Ethics Opinions

Opinion No. 88-4

April 1988

Summary: A lawyer who leaves a law firm that represented Seller in a business transaction is not necessarily disqualified from representing Buyer in litigation against Seller with respect to that transaction. The critical questions are whether the lawyer possesses relevant confidences or secrets of Seller and whether Seller might reasonably fear that the lawyer possesses such information. When the representation of Seller occurred before the lawyer joined the firm and was done in a different branch of the firm from the one in which the lawyer worked, the representation of Buyer would be proper given that the lawyer does not possess any relevant confidences or secrets, and it would also not be reasonable for the Seller to fear that she did.

Facts: Lawyer was employed by a law firm that had seven branch offices. Her work consisted primarily of real estate closings. About one year before she began working at the firm, an attorney at a branch office other than the one where she later worked, represented Seller in a sale of a restaurant to Buyer. Buyer was not represented by counsel. Lawyer acquired no information concerning Seller or this transaction while employed at the firm. Lawyer is now a solo practitioner. A lawsuit has arisen between Buyer and Seller for breach of contract regarding the sale of the restaurant. Seller is no longer represented by the law firm, although the attorney there who represented him is the escrow agent in custody of the stock certificates. Buyer has asked Lawyer to represent him in the lawsuit. Seller's former attorney, who now acts as the escrow agent, has stated that he believes a conflict of interest prevents Lawyer from representing Buyer. Lawyer has asked for this committee's opinion.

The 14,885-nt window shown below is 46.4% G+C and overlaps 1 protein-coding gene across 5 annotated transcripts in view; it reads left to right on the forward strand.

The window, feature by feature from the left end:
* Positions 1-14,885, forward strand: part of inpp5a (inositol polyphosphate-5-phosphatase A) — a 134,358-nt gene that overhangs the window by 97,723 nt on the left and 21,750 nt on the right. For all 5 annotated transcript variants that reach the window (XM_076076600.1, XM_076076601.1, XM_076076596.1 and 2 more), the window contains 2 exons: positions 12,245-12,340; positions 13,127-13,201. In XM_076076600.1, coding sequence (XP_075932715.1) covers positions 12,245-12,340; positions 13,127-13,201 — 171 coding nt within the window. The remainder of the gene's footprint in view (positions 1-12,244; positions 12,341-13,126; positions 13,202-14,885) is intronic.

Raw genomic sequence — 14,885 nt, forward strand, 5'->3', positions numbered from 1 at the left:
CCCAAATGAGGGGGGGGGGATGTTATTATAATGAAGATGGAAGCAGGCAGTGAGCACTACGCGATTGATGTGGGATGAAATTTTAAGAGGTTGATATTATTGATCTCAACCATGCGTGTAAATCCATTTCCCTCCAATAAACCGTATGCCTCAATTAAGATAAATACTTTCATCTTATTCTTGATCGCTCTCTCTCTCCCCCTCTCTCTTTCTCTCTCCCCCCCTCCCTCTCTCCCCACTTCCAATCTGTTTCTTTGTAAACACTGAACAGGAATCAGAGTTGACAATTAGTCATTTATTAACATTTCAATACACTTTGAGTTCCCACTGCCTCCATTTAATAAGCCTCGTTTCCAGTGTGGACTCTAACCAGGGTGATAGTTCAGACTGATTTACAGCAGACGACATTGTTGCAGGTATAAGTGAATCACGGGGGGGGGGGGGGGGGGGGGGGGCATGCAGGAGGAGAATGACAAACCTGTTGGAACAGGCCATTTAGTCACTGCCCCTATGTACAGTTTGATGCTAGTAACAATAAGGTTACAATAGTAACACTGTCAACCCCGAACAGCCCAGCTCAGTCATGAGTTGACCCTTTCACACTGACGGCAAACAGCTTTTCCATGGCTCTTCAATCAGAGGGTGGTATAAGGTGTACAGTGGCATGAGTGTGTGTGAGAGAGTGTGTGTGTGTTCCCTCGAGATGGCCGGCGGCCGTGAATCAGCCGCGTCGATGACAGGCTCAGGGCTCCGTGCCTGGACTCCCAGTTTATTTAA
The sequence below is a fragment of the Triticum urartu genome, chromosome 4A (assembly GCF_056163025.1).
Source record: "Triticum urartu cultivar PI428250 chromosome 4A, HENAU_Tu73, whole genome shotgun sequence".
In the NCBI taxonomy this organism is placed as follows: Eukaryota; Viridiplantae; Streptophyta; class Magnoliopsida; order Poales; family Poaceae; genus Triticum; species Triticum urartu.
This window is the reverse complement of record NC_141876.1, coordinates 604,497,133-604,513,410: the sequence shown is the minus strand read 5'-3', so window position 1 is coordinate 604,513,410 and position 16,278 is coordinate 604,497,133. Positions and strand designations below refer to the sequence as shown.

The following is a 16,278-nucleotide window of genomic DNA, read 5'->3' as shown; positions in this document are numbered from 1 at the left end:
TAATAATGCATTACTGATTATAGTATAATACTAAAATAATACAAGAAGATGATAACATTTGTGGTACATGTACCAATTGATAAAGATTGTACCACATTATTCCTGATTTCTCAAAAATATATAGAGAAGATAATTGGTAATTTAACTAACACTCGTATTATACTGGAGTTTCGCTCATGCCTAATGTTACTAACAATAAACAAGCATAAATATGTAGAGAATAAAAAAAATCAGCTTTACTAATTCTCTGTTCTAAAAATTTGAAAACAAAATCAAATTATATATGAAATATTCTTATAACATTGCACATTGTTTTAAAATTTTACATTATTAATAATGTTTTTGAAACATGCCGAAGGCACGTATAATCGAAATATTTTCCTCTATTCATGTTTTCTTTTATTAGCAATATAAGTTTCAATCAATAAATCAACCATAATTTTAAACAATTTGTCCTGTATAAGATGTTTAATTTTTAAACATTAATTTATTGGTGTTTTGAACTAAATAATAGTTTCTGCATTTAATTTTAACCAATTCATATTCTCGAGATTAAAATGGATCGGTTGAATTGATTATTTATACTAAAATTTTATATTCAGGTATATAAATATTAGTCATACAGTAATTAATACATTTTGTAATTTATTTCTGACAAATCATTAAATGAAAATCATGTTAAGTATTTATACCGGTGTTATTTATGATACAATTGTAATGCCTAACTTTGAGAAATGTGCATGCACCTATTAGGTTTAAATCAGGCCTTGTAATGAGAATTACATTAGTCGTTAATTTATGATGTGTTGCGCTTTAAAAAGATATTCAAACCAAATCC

Discussion: It is apparent that if Lawyer were still at her original law firm, she could not undertake to represent Buyer against Seller. In cases where a lawyer seeks to represent a client against a former client, this committee has consistently followed nationwide authority in adopting the "substantial relationship" test to determine whether representation is permissible. Under that test representation is not permissible if the new matter is substantially related to the subject matter of the prior representation. In Opinion 88-2, we have recently advised that we would continue to follow that test although the Supreme Judicial Court in Masiello v. Perini Corp., 394 Mass. 842, 848 n.5 (1985) stated that it had not yet decided whether it would follow it.
This inquiry presents a situation where the subject matter of the proposed representation of Buyer is litigation that arises out of the very transaction that was handled by the law firm for Seller. The original lawyer who handled the matter for Seller would be disqualified from now representing Buyer against Seller in a dispute arising out of that transaction. All his current partners and associates would also be disqualified by virtue of DR 5-105(D), which provides:
If a lawyer is required to decline employment or to withdraw from employment under a Disciplinary Rule, no partner or associate or any other lawyer affiliated with him or his firm may accept or continue such employment.
DR 5-105(D), however, does not address the disqualification situation of a lawyer after she leaves her law firm, especially when, as here, Lawyer had left her former firm before Buyer came to her, had nothing to do with handling the matter for Seller while she was in the firm, and possesses no confidences or secrets of Seller.